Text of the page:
As Siem Reap is a tourist destination there are a great many restaurants so we were spoilt for choice. During our short stay we ate breakfast and lunch at our hotel at night but ventured out in the free tuktuk and driver they provided to sample the food in three local restaurants. The first was Sugar Palm.
Sugar Palm is housed in a large traditional two storey wooden building with very high ceilings. It is owned by Bruce and (Cambodian born) Kethana Dunnet who moved to Siem Reap from New Zealand and serves traditional Khmer Food. When we arrived it was very crowded so obviously a popular place to dine. We would have loved to sit outside on the upstairs terrace but all the seats were taken.
It was disappointing that our waiter was somewhat offhand and neither of us felt that our meal was particularly memorable. My main, a vegetarian noodle dish was just a homely lukewarm bowl of fried noodles, not the steaming hot fragrant dish I had hoped for.
When I saw Cambodian's national dish "Amok" (a coconut curry steamed in banana leaves) being served decoratively in coconut shells to diners at the next table I realised that this would have been a much better choice. Especially when I discovered afterwards that Gordon Ramsay had chosen Sugar Palm to sample this Cambodian dish as part of his South East Asian Great Escapes TV series. What a shame I hadn't done my homework beforehand and chosen this.
Our trusty tuktuk driver, Mr Sopheach, drove us to this restaurant. Towards the end of the journey there were so many potholes and bumps in the road that we were thoroughly shaken around. On arrival he apologised profusely. Actually I'd found it rather exhilarating taking a ride on the wild side. Apparently in the monsoon season the conditions are even worse and he would not have attempted it, but the restaurant can send out a 1964 Jeep to collect you.
Touich is a small restaurant run buy a large extended Cambodian Family and serves traditional Khmer cuisine. We had booked in advance to be sure of a table. The setting, with its tropical greenery and soft lighting was romantic.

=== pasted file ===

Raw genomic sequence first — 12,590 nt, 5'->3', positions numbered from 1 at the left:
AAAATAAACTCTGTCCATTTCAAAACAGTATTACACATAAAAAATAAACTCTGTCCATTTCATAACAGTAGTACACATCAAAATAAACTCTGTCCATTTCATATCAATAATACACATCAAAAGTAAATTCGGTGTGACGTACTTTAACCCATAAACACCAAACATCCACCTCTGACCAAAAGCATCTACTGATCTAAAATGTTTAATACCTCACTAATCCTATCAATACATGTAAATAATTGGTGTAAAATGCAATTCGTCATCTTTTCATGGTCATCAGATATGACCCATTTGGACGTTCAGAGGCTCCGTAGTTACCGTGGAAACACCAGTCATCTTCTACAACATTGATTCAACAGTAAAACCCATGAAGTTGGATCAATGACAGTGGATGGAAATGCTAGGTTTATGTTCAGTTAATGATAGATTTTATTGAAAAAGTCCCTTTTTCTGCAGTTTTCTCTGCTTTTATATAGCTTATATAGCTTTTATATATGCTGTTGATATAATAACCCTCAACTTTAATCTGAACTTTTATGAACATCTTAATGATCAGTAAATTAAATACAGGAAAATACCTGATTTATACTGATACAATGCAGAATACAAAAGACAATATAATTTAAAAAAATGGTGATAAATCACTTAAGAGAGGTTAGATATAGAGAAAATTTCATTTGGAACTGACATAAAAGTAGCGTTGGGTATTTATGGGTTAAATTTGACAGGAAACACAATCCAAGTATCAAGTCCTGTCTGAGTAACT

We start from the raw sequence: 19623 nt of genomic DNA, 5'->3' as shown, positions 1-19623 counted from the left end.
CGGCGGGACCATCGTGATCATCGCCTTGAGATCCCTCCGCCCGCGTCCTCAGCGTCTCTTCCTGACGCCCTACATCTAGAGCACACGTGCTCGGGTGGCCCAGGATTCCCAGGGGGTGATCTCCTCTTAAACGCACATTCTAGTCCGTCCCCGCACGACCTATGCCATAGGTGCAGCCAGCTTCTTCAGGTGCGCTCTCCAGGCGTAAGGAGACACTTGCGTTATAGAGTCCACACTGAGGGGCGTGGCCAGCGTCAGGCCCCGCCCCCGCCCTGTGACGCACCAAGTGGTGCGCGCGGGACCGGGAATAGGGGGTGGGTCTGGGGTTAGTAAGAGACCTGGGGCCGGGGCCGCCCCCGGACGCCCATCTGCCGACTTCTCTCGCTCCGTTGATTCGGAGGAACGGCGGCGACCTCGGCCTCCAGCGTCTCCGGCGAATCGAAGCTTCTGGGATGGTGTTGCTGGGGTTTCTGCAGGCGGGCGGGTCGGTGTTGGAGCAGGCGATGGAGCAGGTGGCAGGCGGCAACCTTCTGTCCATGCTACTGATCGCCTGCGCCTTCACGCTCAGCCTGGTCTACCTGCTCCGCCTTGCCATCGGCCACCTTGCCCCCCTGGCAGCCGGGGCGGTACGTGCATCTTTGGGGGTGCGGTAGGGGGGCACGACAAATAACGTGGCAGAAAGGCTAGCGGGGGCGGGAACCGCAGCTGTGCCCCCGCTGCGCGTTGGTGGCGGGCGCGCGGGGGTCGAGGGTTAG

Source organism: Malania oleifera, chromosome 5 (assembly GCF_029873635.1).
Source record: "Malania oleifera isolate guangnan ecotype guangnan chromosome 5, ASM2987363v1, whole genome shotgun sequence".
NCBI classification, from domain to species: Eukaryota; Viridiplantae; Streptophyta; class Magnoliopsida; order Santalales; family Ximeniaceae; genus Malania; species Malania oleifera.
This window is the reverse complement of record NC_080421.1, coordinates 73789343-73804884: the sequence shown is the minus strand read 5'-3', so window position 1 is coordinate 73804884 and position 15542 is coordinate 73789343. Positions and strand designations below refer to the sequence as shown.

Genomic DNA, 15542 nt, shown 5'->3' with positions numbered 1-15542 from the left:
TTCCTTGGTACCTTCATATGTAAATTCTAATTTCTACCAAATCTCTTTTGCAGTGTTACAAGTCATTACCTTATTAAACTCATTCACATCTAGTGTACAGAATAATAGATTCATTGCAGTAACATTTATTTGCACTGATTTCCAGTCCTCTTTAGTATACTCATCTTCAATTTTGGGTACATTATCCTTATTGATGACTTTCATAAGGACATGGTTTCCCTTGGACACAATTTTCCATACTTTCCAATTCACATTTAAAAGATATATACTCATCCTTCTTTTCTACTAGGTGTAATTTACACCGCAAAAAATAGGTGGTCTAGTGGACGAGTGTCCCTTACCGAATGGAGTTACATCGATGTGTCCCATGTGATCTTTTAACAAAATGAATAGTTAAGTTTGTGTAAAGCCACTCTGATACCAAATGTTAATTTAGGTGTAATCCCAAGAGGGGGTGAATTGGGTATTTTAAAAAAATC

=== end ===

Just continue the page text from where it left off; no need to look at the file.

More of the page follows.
There were a few mosquitoes hovering around but a mosquito coil was soon put under our table and from then on they kept their distance.
The young wait staff, all family members, was friendly and attentive. And the food was delicious. Especially the whole sand grilled red snapper. It had been stuffed with herbs including lemongrass, encrusted in salt, and then wrapped in a banana leaf before baking in an underground oven.
When serving the waitress split the fish in half so it was easy to pick the flesh away from the bones. It was cooked to perfection, tender and juicy with a hint of lemongrass.
Cuisine Wat Damnak
We had planned to dine at another restaurant but when we arrived at the address we found it was no longer there. Out tuktuk driver suggested that we try our luck at Cuisine Wat Damnak which was close by. Fortunately they had a spare table for us. It turned out to be an excellent choice and a unique experience.
The French chef, Joannes Riviere has lived in Cambodia for 10 years and is very familiar with traditional Khmer cooking which he has given them a modern twist. To go there is a culinary adventure. All their food is fresh and sourced locally. The menu changes week by week in harmony with the seasons.
The chef's wife explained that there were two degustation menus (which mean that you don't choose your own dishes, you eat what is put in from of you. Did we want to do this? We took a look at the menu and it all sounded so exotic and intriguing that we decided to give it a go.
There were two choices: one was US $19 for 5 courses and one US $26 for 6 courses. We settled for the first. (The prices look incredibly low, but this was one of the most expensive meals we had on our trip!).
The amuse bouche was followed by a ripe and green papaya salad with Chhlang fish and wild betel leaf. Next a barbecued pork stew in game style with wild sour leaf, holy basil and water celery and bowls of rice. This was followed by honey roasted free range chicken breast with water mimosa, fire ants and prahok relish.
This last dish would be my biggest challenge. I never eat insects, these fire ants sounded more gruesome than huhu bugs. To my relief they had been mashed into the relish and were invisible.
The dessert was toasted coconut mousse and sorbet with turmeric braised pineapple.
It had been an amazing meal. Yet another example of how you can eat like a king in many parts of Asia for a remarkably small amount of money.